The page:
The thing ig was not always thus, and in some quarters, may not be thus now.  There was a time when to be born to a life of privilege was  a privilege and accepted as such by those who enjoyed it.  If by chance you garnered the extra accolade of an invitation to public service, you took it with humility or awe; the possibility that you might leave a few pennies on the table for the roughnecks down at the IRS was just not seen as so big as a deal.   Clearly not a common attitude.  Clearly not Romney's attitude, not ever, not now.
Footnote on charity: reviewing some recent news clips I see that Romney is also saying, "hey, I give to charity" (details pending, I guess).  I actually feel conflicted on this one.  There is much to be aid for keeping charitable donations secret--Maimonides said that the only true charity was anonymous charity because it was the only kind bestowed without ulterior motive.   I suppose I might be willing to waive the Maimonides rule if it turned out that Rommney's charitable giving was all focused on, say, the Dressage Federation.  For the moment, we don't know.  Still, I don't see why he ought to have both ways.  Seems to me that if he really wants to honor him for his charitable spirit, we have to know a lot more about where and when.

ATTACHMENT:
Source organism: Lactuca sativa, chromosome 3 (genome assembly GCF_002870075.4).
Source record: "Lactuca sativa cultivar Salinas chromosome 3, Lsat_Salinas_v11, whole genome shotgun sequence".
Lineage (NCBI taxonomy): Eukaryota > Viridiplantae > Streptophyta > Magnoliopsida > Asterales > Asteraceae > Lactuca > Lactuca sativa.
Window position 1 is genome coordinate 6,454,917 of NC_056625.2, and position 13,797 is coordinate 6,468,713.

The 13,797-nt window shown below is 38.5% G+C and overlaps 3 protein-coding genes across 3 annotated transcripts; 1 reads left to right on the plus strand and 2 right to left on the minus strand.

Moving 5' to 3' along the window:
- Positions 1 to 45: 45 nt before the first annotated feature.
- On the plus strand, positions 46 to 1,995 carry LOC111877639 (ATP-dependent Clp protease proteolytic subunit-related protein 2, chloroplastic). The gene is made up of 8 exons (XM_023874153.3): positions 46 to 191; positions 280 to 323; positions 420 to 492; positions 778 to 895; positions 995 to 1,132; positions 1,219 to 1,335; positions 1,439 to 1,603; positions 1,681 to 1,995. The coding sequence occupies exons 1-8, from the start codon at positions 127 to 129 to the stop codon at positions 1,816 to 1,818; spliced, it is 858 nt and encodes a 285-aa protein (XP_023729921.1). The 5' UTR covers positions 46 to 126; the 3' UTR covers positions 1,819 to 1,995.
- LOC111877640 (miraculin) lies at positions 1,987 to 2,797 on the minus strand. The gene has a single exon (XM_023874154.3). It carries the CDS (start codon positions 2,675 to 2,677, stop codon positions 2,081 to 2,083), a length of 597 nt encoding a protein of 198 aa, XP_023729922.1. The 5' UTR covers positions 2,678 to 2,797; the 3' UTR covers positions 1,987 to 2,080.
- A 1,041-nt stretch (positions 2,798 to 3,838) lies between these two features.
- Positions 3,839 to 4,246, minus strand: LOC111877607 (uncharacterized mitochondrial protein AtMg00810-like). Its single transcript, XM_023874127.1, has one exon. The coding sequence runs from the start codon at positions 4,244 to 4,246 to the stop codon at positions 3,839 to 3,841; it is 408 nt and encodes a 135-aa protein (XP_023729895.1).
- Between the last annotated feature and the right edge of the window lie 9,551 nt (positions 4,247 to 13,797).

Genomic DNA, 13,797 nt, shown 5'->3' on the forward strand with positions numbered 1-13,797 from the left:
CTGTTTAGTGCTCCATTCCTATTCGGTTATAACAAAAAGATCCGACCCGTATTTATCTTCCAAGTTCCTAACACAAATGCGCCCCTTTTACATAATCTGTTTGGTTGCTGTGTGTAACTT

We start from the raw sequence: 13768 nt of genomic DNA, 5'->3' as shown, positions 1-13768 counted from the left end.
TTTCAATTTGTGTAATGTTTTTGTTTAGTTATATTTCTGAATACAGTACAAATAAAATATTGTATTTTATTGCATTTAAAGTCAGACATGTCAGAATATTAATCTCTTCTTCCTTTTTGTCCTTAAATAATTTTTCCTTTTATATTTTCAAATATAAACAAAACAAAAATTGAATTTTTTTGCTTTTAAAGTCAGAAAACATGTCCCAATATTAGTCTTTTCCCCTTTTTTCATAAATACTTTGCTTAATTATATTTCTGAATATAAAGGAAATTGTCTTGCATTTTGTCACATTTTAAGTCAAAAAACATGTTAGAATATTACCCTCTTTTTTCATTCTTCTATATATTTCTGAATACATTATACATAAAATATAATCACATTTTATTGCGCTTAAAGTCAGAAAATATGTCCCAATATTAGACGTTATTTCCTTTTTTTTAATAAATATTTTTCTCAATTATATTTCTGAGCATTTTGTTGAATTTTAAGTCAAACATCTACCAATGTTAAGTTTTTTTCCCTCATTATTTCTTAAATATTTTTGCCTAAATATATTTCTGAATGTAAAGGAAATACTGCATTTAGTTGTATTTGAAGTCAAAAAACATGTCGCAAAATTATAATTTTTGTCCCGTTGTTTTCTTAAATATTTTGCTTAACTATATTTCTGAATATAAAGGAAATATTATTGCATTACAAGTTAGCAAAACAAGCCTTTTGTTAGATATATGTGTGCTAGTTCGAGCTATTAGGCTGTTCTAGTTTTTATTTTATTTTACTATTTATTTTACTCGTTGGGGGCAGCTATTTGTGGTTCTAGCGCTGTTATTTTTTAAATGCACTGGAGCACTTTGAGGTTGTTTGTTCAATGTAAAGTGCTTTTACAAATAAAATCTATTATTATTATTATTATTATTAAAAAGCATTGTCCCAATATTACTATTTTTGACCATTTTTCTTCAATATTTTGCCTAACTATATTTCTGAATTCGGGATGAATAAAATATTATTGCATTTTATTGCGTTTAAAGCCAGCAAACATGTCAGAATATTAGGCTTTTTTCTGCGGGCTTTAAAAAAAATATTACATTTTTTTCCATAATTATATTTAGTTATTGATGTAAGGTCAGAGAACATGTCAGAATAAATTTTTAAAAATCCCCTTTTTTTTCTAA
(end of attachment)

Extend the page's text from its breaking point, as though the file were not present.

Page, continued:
It's the Nats

We all remember Douglas Adams' theory of elections: ""Because if they didn't vote for a lizard,the wrong lizard might get in."  Finnerty and Marcus explain how this stuff works among the Kachin of North Burma:
The ancestors of every lineage became masha nats, “ancestor spirits,” and every household had shrines to them. Ancestor spirits were thought to intercede with the celestial nats on behalf of their descendants. When the Kachin were in rank mode, their chief had two household shrines, one for his human ancestors and one for Madai. Lower-ranked households, on the other hand, had only one shrine, at which they supplicated or scolded their human ancestors before making sacrifices to less-powerful nats. ...